250th anniversary of St. James, birth of Grace Church - Advent 1C

Diocese of West Massachusettes
December 2, 2012
Katharine Jefferts Schori


            What are the latest disasters on your mind?  And I don’t mean somebody forgetting to start the coffee.  What about Sandy, or the tornadoes in Springfield in 2011?  The aftereffects will be with you for a long time.  The cleanup and the economic impact will continue for months and maybe years.  Is that one of the “signs in the heavens, the roaring of the sea and its waves”?  Are people fainting from fear and foreboding?  They certainly have been in other places up and down the Eastern seaboard.  Whole communities have disappeared. 


            The Bishop of Long Island told us yesterday that 90 of their hospital employees lost their homes to the fires that erupted in the midst of the storm.  A rabbi friend of mine in New York told of entire congregations that are displaced – every member now homeless, and their synagogues unusable as well.  Both are gathering ordained and lay leaders to figure out how to support people in this massive displacement.  My friend the rabbi has worked on the particular needs of children, like how to bring them back to Hebrew school once there’s a space to meet in again, and how to respond to their questions in the face of disaster – the same questions ones people of all ages ask.  She’s reminding others of a prayer that sounds much like today’s psalm, and encouraging them to pray it with worried children:


            “I place my spirit in God’s care;

my body too can feel God near.

            When I sleep, as when I wake,

God is with me; I have no fear.”[1]


            This community here has been through something like the end-of-the-world events Jesus is talking about.  A collapsing building must felt like the apocalypse for the people of St. James.  For St. George, it may have been harder so see slowly collapsing finances as a crisis, but each community must have experienced a good deal of fear and anxiety over months and years.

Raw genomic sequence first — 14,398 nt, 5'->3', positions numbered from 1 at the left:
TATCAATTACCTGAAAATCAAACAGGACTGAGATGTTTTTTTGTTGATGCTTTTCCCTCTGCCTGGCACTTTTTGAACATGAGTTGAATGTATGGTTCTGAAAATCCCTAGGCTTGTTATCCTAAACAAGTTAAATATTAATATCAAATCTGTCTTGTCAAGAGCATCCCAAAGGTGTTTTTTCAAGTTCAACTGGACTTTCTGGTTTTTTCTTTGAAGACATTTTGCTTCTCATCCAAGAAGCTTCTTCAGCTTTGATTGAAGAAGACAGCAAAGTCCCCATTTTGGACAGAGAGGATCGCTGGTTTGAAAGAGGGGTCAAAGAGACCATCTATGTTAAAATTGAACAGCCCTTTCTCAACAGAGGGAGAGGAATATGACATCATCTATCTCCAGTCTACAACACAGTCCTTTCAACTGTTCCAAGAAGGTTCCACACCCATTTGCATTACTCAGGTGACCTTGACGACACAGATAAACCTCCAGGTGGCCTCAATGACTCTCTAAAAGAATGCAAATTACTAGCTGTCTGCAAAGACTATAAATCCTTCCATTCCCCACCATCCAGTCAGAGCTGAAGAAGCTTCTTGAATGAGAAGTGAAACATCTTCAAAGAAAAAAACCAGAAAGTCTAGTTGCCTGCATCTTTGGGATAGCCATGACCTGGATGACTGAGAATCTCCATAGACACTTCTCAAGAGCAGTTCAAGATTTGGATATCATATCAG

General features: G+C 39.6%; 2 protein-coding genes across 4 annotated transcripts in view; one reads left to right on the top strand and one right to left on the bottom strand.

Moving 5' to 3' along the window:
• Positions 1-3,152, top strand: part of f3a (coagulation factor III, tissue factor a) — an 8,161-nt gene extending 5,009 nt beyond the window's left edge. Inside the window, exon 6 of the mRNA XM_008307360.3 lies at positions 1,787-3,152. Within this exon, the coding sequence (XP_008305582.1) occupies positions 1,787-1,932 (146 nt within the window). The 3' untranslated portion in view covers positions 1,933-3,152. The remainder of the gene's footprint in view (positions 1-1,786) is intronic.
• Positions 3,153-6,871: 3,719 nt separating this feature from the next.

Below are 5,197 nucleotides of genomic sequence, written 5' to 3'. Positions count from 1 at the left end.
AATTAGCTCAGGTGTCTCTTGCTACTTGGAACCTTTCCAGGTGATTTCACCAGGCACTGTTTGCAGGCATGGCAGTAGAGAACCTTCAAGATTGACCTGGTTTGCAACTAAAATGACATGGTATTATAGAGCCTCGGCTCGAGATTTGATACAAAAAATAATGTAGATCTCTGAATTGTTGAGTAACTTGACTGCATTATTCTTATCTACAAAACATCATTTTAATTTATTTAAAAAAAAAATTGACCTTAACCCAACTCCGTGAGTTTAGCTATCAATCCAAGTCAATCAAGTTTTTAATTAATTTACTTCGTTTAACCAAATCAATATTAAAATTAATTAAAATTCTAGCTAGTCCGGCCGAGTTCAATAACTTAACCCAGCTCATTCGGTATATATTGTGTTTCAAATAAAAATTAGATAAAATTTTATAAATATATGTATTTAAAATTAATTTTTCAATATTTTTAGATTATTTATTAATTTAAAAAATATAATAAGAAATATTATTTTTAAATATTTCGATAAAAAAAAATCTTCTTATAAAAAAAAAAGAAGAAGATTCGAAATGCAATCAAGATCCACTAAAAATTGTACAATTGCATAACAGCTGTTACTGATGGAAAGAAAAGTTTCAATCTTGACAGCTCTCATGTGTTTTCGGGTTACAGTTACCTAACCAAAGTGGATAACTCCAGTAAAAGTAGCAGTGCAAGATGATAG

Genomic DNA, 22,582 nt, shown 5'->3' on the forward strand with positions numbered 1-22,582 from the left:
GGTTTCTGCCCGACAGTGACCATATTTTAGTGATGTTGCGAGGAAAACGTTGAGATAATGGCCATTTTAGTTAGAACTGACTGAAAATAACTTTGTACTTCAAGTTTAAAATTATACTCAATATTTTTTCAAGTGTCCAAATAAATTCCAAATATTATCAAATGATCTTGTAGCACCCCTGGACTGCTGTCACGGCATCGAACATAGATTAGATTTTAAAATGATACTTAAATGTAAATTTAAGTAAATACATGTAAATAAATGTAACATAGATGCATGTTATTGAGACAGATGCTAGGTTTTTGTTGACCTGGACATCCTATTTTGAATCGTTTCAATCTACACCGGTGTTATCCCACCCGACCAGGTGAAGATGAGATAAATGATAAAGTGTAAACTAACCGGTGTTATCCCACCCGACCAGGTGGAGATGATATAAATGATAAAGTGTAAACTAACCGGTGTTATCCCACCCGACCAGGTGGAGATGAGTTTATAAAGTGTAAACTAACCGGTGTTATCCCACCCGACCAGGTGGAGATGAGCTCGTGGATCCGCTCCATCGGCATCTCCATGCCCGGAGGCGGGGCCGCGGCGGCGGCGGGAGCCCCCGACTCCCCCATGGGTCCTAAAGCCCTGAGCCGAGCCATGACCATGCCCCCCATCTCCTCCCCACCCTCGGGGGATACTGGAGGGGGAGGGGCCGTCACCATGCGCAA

What happened to bring you to this place?  It was the beginning of the end for both communities, yet now is abundant new life to celebrate.  The passing away of what you knew of heaven and earth has brought new energy to your earth-shaped ministry in Gideon’s Garden, as well as vitality to the Lee Pantry and nursing home ministry.  A new and vibrant community is being built here at Crissey Farm, by the grace of God. 


           How did you get here?


           How do we move from fear to confidence, knowing that God is near?


           Rabbi Jesus reminds his friends to stay alert, and pay attention, for help is coming.  The word he uses for help – redemption – means literally, “buying back,” like taking something back to the store and getting your money back, or turning in your winning lottery ticket for the prize.  In Jesus’ day it was more often used to mean paying a ransom to liberate a captive, or buying the freedom of a slave.  Mostly in the New Testament it means setting people free, through the saving work of Jesus.  What does he say about his purpose?  I came that you might have life, and have it abundantly.